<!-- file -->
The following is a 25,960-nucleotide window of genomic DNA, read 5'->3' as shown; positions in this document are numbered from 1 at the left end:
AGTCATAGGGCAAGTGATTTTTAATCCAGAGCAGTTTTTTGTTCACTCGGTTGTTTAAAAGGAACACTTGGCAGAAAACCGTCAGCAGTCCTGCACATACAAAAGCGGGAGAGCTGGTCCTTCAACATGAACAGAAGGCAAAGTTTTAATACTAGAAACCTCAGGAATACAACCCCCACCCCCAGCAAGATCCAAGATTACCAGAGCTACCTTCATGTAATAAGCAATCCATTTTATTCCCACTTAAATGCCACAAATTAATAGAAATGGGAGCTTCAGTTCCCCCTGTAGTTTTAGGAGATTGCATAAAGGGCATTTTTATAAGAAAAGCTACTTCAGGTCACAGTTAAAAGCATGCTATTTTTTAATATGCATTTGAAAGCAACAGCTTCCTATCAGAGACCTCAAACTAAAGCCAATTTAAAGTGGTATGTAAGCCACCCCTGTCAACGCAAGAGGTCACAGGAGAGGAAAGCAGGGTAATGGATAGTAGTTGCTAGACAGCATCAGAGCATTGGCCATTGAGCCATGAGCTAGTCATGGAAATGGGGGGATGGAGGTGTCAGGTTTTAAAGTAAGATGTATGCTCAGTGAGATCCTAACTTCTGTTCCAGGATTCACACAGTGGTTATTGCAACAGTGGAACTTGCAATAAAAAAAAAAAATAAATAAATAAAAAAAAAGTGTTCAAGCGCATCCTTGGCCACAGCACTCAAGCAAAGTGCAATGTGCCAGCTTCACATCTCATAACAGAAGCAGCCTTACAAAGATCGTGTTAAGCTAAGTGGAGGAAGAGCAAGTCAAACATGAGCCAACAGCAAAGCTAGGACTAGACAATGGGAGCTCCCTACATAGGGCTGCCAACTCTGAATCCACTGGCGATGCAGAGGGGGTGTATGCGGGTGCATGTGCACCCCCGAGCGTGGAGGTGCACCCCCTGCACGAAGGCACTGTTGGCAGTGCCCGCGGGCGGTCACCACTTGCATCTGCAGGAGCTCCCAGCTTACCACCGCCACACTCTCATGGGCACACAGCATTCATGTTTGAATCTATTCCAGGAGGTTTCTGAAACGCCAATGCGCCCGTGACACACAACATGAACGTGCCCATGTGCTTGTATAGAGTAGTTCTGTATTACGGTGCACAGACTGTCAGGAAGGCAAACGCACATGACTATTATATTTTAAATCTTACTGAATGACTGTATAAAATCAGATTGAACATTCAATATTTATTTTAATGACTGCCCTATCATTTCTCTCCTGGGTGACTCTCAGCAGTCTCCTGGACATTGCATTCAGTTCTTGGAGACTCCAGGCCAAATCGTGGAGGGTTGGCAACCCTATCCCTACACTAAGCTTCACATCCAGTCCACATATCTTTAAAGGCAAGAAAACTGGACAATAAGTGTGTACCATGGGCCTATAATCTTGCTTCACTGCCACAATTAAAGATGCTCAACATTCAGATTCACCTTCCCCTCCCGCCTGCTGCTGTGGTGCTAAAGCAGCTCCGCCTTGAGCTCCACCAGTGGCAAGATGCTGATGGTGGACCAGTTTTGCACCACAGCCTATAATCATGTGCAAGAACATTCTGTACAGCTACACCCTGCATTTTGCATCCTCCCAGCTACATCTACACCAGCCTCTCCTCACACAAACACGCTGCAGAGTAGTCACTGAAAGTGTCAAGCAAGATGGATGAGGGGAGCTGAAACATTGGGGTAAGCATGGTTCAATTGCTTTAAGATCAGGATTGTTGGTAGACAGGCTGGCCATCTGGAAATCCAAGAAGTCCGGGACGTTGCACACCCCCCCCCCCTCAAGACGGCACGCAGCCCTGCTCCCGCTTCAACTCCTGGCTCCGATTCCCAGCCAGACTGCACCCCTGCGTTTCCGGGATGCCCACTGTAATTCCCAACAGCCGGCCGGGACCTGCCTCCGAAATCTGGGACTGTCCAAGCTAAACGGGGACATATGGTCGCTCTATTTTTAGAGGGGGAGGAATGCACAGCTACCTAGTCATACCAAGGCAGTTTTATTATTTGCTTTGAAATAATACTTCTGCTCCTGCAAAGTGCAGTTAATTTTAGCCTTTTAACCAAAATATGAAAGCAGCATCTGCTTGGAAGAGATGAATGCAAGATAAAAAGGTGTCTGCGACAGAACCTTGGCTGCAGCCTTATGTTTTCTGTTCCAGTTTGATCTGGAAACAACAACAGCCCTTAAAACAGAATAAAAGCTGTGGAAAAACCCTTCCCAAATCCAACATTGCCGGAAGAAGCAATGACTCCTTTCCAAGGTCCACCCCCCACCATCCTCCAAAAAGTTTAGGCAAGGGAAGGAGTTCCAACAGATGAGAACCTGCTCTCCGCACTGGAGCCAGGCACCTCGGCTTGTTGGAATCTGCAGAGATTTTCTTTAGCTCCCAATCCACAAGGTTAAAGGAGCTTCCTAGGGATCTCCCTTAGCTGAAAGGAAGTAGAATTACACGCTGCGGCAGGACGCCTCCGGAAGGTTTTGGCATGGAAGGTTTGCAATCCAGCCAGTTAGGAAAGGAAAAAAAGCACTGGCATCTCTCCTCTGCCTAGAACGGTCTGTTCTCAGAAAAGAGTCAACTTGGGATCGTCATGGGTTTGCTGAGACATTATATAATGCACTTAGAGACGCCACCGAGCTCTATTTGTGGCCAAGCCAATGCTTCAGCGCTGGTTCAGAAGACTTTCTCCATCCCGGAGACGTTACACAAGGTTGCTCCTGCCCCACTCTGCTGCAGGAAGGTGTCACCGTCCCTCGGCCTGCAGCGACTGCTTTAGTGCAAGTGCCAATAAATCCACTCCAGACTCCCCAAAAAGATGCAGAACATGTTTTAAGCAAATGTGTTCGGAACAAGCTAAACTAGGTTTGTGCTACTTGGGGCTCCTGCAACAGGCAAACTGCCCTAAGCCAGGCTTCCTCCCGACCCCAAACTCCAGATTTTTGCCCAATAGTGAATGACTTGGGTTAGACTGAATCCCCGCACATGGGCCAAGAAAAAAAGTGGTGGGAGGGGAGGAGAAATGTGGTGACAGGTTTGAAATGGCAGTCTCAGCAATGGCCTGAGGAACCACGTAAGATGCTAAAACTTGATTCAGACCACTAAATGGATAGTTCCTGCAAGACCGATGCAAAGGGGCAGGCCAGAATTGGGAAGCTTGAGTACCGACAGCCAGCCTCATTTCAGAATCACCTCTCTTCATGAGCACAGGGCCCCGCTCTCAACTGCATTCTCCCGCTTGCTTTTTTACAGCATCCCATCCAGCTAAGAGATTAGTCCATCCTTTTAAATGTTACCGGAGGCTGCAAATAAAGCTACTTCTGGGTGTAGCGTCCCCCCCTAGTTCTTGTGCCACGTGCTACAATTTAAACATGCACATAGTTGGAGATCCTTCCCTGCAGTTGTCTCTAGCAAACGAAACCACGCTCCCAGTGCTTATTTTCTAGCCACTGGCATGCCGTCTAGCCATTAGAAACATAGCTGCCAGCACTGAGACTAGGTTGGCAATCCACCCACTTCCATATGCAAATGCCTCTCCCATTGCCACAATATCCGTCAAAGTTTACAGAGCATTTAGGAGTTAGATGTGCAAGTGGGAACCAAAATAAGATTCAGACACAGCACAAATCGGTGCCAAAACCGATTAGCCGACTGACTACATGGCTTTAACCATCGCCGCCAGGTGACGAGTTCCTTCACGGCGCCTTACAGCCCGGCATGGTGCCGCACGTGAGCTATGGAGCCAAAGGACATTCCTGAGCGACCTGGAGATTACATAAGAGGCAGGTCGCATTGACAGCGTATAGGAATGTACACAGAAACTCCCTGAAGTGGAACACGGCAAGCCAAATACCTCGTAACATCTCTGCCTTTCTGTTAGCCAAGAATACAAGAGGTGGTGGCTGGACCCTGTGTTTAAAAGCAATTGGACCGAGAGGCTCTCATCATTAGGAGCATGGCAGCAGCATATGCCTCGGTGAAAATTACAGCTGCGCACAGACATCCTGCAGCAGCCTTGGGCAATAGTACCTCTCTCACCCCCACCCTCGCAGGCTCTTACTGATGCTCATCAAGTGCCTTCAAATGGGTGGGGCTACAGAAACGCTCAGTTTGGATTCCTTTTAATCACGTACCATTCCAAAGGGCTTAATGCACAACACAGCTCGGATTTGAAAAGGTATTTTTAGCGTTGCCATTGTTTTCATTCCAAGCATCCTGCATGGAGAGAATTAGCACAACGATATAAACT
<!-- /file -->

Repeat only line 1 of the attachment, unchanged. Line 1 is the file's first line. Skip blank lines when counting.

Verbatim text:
The following is a 25,960-nucleotide window of genomic DNA, read 5'->3' as shown; positions in this document are numbered from 1 at the left end: